Tuesday, 2 February 2010

The Politics of No

The politics of NO is sweeping the nation. Run for cover - you ain’t seen nothing yet.
So you think Scott Brown’s victory in Massachusetts is sending a message to Washington? Fuggedaboutit, in the end money talks and you know exactly what walks. Whenever I want to check out what’s actually happening in this country I look at three barometers: the DOW, NASDAQ, and S&P.
When it became obvious that Mr. Brown would pull off a major upset, guess what? Health Insurance stocks rocketed. And when President Obama, in macho response, finally decided to adopt some of Paul Volker’s regulations on the banking business, stocks tumbled.
Right about then the real news hit the doorstep – the Supreme Court removed certain legal limits to corporate spending in elections.
Whatever about Tea Parties and pitchfork marches on DC, the last thing this country needs right now is more money influencing the political process.
There’s so much of it floating around the halls of Congress now it’s beyond time for a law that requires elected officials to make public the amount donated by each corporation, union or individual with a vested interest in a particular piece of legislation.
It’s hard to even blame the two political parties. What are they supposed to do - refuse to stick their hand in the honey pot when their opponent has fuller pockets than a bookie after a long shot wins the Derby?
That being said, what’s at stake is the very nature and effectiveness of our democracy. The country is close to ungovernable, vital issues are perennially put on the long finger. With this Supreme Court decision and the politics of NO aligning for a perfect storm, things do not bode well for the home of the brave, not to mention the land of the free.
In the midst of all the current brouhaha we should not lose sight of a couple of matters. Health insurance reform is desperately needed. Premiums are going through the roof, coverage can be denied, the uninsured are driving up cost, and US businesses cannot compete with foreign companies whose governments do provide public health care.
While Barack Obama may have been gloriously naive in hiring clubby insiders like Timothy Geithner and Lawrence Sommers, let’s not lose sight of the fact that it was the previous administration that drove up deficits and initiated the rescue of the banking system.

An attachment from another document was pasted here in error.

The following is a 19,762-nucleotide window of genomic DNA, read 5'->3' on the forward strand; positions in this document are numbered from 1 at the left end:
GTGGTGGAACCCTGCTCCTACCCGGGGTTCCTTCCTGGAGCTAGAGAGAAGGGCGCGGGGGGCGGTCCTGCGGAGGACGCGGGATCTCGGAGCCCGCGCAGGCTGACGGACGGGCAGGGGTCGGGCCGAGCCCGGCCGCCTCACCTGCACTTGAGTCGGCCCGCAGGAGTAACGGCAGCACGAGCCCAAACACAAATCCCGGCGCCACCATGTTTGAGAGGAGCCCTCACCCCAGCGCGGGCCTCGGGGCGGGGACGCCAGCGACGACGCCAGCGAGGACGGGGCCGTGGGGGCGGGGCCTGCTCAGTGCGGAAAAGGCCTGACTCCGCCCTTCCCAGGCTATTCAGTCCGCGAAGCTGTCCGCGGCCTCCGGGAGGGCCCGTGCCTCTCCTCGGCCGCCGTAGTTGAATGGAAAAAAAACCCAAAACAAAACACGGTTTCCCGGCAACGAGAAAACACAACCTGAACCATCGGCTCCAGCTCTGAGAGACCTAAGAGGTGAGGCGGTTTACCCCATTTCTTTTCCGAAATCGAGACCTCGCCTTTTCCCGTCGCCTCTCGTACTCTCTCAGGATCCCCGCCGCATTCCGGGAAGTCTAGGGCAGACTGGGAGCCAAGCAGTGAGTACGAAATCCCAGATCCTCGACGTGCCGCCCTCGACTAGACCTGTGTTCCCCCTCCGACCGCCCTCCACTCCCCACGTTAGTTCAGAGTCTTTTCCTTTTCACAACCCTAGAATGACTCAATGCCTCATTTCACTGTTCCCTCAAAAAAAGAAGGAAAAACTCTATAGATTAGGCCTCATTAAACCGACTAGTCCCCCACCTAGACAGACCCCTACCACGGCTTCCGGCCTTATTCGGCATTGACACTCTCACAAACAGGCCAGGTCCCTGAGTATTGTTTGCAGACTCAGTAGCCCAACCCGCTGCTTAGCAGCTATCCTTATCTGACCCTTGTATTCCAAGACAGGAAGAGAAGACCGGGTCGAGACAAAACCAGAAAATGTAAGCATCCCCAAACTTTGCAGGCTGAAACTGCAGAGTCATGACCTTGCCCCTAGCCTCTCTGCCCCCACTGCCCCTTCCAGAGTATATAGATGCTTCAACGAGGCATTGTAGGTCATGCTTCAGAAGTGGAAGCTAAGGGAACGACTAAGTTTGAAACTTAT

Tax breaks for the rich and the war in Iraq fueled those deficits but what sane person could deny that the Bush administration was correct in rescuing the banking system from its excesses. What was the choice? Have the whole house of cards collapse?
True, the Obama administration rescued the motor industry. But take a trip to the wastelands of Michigan and Northern Ohio; then tell me pulling the plug was an option.
As regards creating jobs? Any way you look at it that will take time. Decent-paying manufacturing positions have been disappearing for over three decades. Like it or not, we’ve morphed into a lower paying service economy dependent on consumer spending. No president can change that culture overnight.
One quick way to both save and create jobs would be to pump federal money into near-bankrupt state budgets; but that would raise both the deficit and the sound level. Oddly enough, it would probably help those now protesting loudest.
Many hard working people are about to sacrifice their homes because they’ve lost their jobs. That’s a frightful situation. Others will forfeit their houses because they invested too late in an expanding bubble or didn’t read the fine print in their mortgage agreements. That’s sad too, although some would trumpet “caveat emptor.”
I have my own anger issues with this president for thrusting us even deeper into the morass of a civil war in Afghanistan. Hamid Karzai may not be much of a president but he knows well how to game a system and he will ensure that his country remain a fiscal anvil around our necks until the cows come home.
I have nothing against anger, it’s fine when informed and focused on finding solutions; otherwise as the Bard declared, it’s just so much more “sound and fury, signifying nothing.”
The politics of No fueled by big money will breed a lot of such bluster. But when it all blows over, guess who’ll be the losers? This is not a time for ranting and raving but for calm deliberation, a firm backbone, and steady enactment of sane and logical solutions.

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